Even if you sign an ironclad prenuptial agreement or set up individual accounts, it’s hard to totally disconnect your finances from those of your spouse’s. After all, married couples are ostensibly a team. And teammates are supposed to be able to rely on each other.

How to Discuss Debt and Finances Before Marriage

Waiting to discuss debt concerns until your spouse’s card is denied while paying for your first anniversary dinner isn’t the best way to go about things.

Not because it’s a case of too little too late. There’s time to make a plan. But the best strategy is to talk about finances before marriage.

“Since money is a top source of stress in relationships, I advise couples who are seriously dating — especially young couples — to schedule regular Money Date Nights,” Simi Mandelbaum, founder, and financial counselor at PROSPR Financial Wellness in New Jersey, said. “On those dates, couples can discuss theoretical situations, their upbringing around money, financial thoughts and goals, and anything along those lines. There are even financial games specially made for couples to easily have conversations about money, which I highly encourage.

“Couples who don’t want money to be a stressful topic must fully understand each other’s financial values and goals, so both parties can respect their partner’s way of handling money.”

It’s not an easy discussion but having an outline can keep the conversation from going sideways. Some points you should address while talking about finances before marriage:

  • How much debt do you have?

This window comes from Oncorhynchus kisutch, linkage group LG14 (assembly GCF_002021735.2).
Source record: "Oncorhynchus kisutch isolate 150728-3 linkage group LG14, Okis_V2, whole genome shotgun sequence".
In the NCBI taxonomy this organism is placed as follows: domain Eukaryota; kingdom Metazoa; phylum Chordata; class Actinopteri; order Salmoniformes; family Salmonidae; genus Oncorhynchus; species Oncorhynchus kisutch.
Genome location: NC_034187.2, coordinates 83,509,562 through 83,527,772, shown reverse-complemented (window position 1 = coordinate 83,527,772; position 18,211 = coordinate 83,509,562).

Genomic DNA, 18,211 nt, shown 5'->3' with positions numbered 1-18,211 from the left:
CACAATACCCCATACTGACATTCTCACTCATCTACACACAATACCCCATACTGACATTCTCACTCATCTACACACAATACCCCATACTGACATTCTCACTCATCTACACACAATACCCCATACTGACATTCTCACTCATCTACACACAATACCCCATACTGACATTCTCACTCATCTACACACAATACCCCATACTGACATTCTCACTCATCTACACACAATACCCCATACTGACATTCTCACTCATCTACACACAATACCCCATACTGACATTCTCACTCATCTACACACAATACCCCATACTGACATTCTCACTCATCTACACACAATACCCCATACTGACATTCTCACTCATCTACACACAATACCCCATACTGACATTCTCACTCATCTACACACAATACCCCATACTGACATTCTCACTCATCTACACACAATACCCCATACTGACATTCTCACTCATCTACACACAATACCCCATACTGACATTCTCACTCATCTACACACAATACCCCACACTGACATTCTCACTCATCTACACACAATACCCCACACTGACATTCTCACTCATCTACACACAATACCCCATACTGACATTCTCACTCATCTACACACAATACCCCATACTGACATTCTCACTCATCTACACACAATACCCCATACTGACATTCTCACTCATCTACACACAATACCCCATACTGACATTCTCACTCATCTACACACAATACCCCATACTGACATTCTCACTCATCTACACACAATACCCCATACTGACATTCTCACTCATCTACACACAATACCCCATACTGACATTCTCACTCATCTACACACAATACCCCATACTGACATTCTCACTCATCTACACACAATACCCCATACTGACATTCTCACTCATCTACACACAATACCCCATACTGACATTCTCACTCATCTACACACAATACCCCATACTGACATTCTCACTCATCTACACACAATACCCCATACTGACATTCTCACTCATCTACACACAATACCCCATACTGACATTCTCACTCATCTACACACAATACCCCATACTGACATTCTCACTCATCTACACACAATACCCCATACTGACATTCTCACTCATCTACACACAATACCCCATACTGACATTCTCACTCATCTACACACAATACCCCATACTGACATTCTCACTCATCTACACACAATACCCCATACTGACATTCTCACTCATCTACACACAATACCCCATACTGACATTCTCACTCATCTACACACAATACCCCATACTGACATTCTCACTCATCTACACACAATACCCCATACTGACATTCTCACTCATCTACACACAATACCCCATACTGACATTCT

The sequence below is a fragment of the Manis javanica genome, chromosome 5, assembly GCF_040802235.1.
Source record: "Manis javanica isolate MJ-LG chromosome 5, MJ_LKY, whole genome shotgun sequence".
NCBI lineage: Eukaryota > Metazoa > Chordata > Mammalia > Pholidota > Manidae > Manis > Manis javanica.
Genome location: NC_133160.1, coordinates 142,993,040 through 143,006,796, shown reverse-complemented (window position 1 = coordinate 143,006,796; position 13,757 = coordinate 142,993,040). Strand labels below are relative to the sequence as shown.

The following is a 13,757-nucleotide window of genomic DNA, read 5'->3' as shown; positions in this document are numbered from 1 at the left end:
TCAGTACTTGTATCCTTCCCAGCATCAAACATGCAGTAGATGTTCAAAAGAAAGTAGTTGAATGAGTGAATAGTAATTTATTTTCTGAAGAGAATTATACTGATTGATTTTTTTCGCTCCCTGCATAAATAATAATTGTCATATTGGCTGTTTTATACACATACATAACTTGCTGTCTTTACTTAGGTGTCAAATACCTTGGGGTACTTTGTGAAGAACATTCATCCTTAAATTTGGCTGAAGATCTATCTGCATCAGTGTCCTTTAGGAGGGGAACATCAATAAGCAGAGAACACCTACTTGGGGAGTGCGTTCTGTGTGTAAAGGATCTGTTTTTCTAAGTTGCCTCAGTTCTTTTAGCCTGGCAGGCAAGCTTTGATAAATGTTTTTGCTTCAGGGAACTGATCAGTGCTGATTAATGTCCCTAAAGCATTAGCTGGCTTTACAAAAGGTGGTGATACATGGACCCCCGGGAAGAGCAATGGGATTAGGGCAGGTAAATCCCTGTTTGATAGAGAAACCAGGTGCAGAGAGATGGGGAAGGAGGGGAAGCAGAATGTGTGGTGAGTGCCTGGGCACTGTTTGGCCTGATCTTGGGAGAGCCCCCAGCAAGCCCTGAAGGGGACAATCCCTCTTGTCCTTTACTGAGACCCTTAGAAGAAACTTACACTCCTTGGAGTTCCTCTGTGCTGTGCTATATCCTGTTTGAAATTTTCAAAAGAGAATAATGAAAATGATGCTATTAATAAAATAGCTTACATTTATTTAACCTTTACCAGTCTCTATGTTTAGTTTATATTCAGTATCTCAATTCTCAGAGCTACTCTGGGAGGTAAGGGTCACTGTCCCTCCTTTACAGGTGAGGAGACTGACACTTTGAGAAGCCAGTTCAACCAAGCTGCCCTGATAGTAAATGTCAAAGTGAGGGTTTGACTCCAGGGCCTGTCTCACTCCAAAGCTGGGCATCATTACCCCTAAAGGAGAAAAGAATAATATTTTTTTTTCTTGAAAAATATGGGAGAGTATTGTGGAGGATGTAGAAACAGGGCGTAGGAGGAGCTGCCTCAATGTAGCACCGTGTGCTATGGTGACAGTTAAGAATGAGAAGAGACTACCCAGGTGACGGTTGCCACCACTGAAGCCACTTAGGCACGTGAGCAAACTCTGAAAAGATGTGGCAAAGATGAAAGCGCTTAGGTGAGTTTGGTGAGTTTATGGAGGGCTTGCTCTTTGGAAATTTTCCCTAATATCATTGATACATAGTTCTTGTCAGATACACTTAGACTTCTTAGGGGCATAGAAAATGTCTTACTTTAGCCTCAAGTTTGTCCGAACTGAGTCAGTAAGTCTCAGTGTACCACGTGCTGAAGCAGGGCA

• Do you routinely make only the minimum payment on your credit card debt?
  • How much do you owe on your car? Student loans?
  • Are you paying off any personal loans?
  • How will you budget for vacations?
  • Do you want joint bank accounts? Joint credit cards? Why?
  • What’s the plan for having children or taking care of aging parents?
  • Will having kids allow you both to keep working?
  • From which account will you pay monthly bills?

Other issues will arise that you didn’t iron out. In that case, Raymond Hekmat of Beverly Hills-based Hekmat Law and Mediation, advises clients to try couples counseling, or to meet with a joint accountant/wealth advisor to review finances. Getting guidance from an expert can be a marriage-saver.

“Even though there may be concerns regarding debt, the conversation can be about how to grow as a community, invest more, and build wealth for each other and children,” Hekmat said.

If money is tight, consider a nonprofit debt counseling agency. Consultations are free and without obligation, and they can help you achieve everything from sensible budgeting to enrollment in a debt management program that can lower your interest rates and monthly payment on credit card debt.

“Discussing money can actually create intimacy and trust between partners,” Hekmat said. “It is an opportunity to work together toward a common goal, to learn what money means to each other, and to see how money will be dealt with during the marriage.”

Rule No. 1: Don’t spring it on your partner. Make an appointment. Being too casual about it can defeat the purpose.

“Finances do not have a place in the bedroom or in a romantic space,” says Berkeley, California-based credit empowerment coach Mia Love. “There is a time and place for all discussions. You won’t want to mix the two.”

Mortgage and Auto Debt

If your spouse has a low credit score, you won’t get a desirable interest rate if you buy a house or car together. Mortgages are usually so large that — assuming you are relying on both incomes to qualify — applying individually would not work. But with car loans, the partner with the better credit score could apply individually.

Once approved, the other partner can pay his or her share. The only danger is if only your name appears on the documents, your spouse could drive away, and you alone would be liable for repaying the loan.

Debt and Divorce

If you get divorced, it’s important to leave the marriage with no shared debt. Try to pay off joint cards together or divide the debt and transfer it to cards in each partner’s name. Learn more about how debt is divided in a divorce.